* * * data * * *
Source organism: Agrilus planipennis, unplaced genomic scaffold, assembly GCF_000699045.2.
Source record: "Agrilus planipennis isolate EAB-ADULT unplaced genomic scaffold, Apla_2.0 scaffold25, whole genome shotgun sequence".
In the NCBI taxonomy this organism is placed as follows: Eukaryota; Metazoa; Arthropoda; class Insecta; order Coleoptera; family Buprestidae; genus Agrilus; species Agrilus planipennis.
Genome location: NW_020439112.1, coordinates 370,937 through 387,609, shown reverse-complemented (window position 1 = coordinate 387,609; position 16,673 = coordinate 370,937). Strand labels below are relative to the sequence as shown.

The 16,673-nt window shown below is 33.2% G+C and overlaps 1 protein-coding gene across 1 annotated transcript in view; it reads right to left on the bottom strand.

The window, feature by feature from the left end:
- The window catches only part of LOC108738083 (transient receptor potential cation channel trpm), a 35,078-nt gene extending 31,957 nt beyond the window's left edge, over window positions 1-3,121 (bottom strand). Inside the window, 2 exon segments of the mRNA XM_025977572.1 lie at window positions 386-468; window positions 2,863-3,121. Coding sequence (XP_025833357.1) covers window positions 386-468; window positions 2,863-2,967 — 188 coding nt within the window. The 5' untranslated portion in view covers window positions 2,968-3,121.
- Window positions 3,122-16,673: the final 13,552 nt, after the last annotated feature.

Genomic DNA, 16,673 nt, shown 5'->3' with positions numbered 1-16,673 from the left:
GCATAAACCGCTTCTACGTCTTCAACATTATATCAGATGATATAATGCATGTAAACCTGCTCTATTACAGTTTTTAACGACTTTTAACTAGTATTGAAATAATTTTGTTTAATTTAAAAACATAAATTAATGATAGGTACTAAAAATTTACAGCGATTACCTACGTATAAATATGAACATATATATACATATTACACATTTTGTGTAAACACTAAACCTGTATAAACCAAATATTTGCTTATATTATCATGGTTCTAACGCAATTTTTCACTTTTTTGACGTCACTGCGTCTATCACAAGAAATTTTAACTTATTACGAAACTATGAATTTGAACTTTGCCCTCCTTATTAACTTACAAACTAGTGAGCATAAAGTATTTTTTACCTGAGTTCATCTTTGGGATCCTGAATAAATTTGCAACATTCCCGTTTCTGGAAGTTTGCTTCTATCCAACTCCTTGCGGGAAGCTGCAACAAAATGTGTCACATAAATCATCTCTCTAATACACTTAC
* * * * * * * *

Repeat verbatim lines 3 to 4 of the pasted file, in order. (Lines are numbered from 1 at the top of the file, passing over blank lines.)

In the NCBI taxonomy this organism is placed as follows: Eukaryota; Metazoa; Arthropoda; class Insecta; order Coleoptera; family Buprestidae; genus Agrilus; species Agrilus planipennis.
Genome location: NW_020439112.1, coordinates 370,937 through 387,609, shown reverse-complemented (window position 1 = coordinate 387,609; position 16,673 = coordinate 370,937). Strand labels below are relative to the sequence as shown.